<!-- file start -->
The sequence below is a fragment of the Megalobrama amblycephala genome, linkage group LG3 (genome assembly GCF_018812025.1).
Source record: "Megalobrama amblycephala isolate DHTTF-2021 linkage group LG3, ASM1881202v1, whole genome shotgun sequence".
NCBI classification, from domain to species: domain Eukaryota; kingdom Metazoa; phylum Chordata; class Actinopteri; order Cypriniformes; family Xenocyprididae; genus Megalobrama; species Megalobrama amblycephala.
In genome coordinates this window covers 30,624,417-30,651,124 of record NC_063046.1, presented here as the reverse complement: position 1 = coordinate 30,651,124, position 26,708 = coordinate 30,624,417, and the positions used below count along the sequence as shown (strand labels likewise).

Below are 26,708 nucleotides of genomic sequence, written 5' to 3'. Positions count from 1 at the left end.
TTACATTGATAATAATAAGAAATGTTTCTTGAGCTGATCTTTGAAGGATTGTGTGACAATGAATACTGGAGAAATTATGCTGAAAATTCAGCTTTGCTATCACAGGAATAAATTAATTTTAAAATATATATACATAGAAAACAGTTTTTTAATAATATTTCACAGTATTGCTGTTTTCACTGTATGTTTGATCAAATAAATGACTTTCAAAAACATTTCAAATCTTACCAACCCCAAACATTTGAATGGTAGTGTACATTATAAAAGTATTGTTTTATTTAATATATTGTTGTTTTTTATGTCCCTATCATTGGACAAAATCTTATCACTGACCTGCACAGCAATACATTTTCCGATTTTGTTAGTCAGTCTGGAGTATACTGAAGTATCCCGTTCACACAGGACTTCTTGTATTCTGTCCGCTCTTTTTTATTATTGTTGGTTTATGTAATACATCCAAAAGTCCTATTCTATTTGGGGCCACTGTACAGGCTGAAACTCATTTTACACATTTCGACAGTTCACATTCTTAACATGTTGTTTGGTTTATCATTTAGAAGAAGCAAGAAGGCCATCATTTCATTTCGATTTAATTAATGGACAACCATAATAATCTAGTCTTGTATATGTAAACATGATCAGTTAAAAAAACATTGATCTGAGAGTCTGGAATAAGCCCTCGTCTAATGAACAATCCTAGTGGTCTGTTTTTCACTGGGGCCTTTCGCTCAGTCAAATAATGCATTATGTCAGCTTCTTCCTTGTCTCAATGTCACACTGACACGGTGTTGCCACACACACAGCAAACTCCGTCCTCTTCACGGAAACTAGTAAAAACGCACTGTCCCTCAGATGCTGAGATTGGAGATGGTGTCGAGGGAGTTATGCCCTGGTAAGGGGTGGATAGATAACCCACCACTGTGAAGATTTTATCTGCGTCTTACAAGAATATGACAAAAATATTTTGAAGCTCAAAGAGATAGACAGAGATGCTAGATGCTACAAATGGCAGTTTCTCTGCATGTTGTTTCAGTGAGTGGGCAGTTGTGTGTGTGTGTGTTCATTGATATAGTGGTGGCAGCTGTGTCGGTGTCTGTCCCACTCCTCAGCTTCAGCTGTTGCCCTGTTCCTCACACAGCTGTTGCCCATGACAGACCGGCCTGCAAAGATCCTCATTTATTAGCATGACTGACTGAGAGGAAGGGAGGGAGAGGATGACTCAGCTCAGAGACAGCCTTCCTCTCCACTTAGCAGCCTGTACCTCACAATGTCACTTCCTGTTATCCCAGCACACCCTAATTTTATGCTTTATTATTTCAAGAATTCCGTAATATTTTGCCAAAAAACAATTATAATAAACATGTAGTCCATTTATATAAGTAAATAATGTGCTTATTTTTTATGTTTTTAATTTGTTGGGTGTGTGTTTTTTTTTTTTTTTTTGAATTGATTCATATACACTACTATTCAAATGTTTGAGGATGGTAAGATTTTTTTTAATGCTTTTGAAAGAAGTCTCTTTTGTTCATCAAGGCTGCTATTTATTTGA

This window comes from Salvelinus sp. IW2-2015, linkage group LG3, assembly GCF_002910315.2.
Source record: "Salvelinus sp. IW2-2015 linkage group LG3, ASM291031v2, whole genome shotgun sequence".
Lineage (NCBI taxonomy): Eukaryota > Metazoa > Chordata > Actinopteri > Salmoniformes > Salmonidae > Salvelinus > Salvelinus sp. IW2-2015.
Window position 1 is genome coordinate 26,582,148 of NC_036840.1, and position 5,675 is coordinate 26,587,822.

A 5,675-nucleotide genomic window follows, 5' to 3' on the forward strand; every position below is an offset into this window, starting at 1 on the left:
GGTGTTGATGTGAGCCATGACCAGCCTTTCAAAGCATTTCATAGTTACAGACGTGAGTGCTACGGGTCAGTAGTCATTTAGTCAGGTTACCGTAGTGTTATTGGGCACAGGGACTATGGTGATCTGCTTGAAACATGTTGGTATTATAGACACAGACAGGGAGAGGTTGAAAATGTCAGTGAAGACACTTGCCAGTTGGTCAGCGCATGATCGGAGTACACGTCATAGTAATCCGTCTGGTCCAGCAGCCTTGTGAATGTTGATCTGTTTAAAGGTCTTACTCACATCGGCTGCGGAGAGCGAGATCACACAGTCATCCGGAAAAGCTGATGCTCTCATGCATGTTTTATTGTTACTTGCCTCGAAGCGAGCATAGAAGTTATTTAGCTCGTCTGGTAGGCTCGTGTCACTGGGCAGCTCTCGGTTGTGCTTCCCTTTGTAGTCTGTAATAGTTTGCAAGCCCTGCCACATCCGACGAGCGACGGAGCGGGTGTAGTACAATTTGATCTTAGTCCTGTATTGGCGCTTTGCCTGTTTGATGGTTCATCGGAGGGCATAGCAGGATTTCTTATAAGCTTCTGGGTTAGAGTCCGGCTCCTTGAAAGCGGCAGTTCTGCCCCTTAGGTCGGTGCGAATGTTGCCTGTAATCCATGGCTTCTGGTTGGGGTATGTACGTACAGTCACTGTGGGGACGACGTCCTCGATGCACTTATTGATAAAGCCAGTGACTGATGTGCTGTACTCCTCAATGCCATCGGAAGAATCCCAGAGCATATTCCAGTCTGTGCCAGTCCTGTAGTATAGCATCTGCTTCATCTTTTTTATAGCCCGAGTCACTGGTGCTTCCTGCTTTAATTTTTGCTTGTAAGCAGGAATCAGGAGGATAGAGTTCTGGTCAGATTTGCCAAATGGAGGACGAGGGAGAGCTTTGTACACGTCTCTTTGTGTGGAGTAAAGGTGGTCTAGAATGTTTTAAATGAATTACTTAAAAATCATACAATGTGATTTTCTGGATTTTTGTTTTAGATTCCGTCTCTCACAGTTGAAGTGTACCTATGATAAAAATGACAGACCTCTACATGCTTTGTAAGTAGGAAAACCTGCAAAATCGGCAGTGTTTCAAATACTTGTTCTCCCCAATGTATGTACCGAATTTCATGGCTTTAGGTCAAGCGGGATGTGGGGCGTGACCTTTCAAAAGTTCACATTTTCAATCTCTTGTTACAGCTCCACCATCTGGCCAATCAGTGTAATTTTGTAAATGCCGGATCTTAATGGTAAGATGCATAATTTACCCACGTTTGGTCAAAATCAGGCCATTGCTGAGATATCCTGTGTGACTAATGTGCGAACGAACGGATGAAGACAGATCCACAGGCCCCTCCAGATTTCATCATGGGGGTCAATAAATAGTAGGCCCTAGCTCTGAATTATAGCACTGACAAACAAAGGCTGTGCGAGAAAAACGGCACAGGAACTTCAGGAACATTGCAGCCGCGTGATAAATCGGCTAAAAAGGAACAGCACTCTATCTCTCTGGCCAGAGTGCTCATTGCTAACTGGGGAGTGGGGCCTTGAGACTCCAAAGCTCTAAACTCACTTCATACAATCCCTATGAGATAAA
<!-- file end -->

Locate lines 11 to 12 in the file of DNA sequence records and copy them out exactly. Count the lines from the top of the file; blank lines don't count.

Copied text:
A 5,675-nucleotide genomic window follows, 5' to 3' on the forward strand; every position below is an offset into this window, starting at 1 on the left:
GGTGTTGATGTGAGCCATGACCAGCCTTTCAAAGCATTTCATAGTTACAGACGTGAGTGCTACGGGTCAGTAGTCATTTAGTCAGGTTACCGTAGTGTTATTGGGCACAGGGACTATGGTGATCTGCTTGAAACATGTTGGTATTATAGACACAGACAGGGAGAGGTTGAAAATGTCAGTGAAGACACTTGCCAGTTGGTCAGCGCATGATCGGAGTACACGTCATAGTAATCCGTCTGGTCCAGCAGCCTTGTGAATGTTGATCTGTTTAAAGGTCTTACTCACATCGGCTGCGGAGAGCGAGATCACACAGTCATCCGGAAAAGCTGATGCTCTCATGCATGTTTTATTGTTACTTGCCTCGAAGCGAGCATAGAAGTTATTTAGCTCGTCTGGTAGGCTCGTGTCACTGGGCAGCTCTCGGTTGTGCTTCCCTTTGTAGTCTGTAATAGTTTGCAAGCCCTGCCACATCCGACGAGCGACGGAGCGGGTGTAGTACAATTTGATCTTAGTCCTGTATTGGCGCTTTGCCTGTTTGATGGTTCATCGGAGGGCATAGCAGGATTTCTTATAAGCTTCTGGGTTAGAGTCCGGCTCCTTGAAAGCGGCAGTTCTGCCCCTTAGGTCGGTGCGAATGTTGCCTGTAATCCATGGCTTCTGGTTGGGGTATGTACGTACAGTCACTGTGGGGACGACGTCCTCGATGCACTTATTGATAAAGCCAGTGACTGATGTGCTGTACTCCTCAATGCCATCGGAAGAATCCCAGAGCATATTCCAGTCTGTGCCAGTCCTGTAGTATAGCATCTGCTTCATCTTTTTTATAGCCCGAGTCACTGGTGCTTCCTGCTTTAATTTTTGCTTGTAAGCAGGAATCAGGAGGATAGAGTTCTGGTCAGATTTGCCAAATGGAGGACGAGGGAGAGCTTTGTACACGTCTCTTTGTGTGGAGTAAAGGTGGTCTAGAATGTTTTAAATGAATTACTTAAAAATCATACAATGTGATTTTCTGGATTTTTGTTTTAGATTCCGTCTCTCACAGTTGAAGTGTACCTATGATAAAAATGACAGACCTCTACATGCTTTGTAAGTAGGAAAACCTGCAAAATCGGCAGTGTTTCAAATACTTGTTCTCCCCAATGTATGTACCGAATTTCATGGCTTTAGGTCAAGCGGGATGTGGGGCGTGACCTTTCAAAAGTTCACATTTTCAATCTCTTGTTACAGCTCCACCATCTGGCCAATCAGTGTAATTTTGTAAATGCCGGATCTTAATGGTAAGATGCATAATTTACCCACGTTTGGTCAAAATCAGGCCATTGCTGAGATATCCTGTGTGACTAATGTGCGAACGAACGGATGAAGACAGATCCACAGGCCCCTCCAGATTTCATCATGGGGGTCAATAAATAGTAGGCCCTAGCTCTGAATTATAGCACTGACAAACAAAGGCTGTGCGAGAAAAACGGCACAGGAACTTCAGGAACATTGCAGCCGCGTGATAAATCGGCTAAAAAGGAACAGCACTCTATCTCTCTGGCCAGAGTGCTCATTGCTAACTGGGGAGTGGGGCCTTGAGACTCCAAAGCTCTAAACTCACTTCATACAATCCCTATGAGATAAA